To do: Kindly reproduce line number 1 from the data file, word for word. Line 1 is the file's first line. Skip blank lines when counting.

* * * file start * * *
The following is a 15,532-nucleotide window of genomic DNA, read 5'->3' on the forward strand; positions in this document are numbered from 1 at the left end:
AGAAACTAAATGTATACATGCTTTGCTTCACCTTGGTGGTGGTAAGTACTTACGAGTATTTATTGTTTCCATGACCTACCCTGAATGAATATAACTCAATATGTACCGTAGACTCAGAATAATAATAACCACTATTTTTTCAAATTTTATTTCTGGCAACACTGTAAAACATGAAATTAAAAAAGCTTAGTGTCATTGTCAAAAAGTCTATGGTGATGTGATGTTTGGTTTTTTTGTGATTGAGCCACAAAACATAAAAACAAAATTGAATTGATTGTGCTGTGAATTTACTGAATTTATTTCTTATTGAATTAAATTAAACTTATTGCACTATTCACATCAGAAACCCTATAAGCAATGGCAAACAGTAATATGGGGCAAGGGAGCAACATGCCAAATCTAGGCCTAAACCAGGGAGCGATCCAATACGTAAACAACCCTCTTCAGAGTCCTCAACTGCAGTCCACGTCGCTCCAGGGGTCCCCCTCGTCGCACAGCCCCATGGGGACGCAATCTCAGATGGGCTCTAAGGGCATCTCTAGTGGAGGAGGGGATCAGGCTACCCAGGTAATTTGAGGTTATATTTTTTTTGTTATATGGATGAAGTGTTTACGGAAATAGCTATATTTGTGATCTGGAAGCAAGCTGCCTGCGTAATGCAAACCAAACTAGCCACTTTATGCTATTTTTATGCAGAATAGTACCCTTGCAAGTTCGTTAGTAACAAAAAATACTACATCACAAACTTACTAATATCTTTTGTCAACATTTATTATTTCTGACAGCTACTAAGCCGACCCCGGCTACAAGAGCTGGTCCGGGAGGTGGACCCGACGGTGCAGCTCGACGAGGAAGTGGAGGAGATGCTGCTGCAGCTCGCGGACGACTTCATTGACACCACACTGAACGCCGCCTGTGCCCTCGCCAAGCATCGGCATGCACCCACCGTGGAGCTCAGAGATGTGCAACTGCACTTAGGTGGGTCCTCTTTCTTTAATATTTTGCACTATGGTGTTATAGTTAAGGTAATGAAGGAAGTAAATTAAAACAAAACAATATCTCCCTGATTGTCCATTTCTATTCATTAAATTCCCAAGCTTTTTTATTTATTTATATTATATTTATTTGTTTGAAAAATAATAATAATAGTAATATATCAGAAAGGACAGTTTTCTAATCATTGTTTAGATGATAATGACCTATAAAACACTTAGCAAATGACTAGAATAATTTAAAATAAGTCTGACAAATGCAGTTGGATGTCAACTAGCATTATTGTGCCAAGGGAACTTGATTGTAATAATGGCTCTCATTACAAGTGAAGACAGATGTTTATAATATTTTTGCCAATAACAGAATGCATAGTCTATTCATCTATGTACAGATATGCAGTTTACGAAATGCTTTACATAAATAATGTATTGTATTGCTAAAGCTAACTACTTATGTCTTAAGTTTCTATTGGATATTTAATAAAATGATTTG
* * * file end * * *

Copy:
The following is a 15,532-nucleotide window of genomic DNA, read 5'->3' on the forward strand; positions in this document are numbered from 1 at the left end: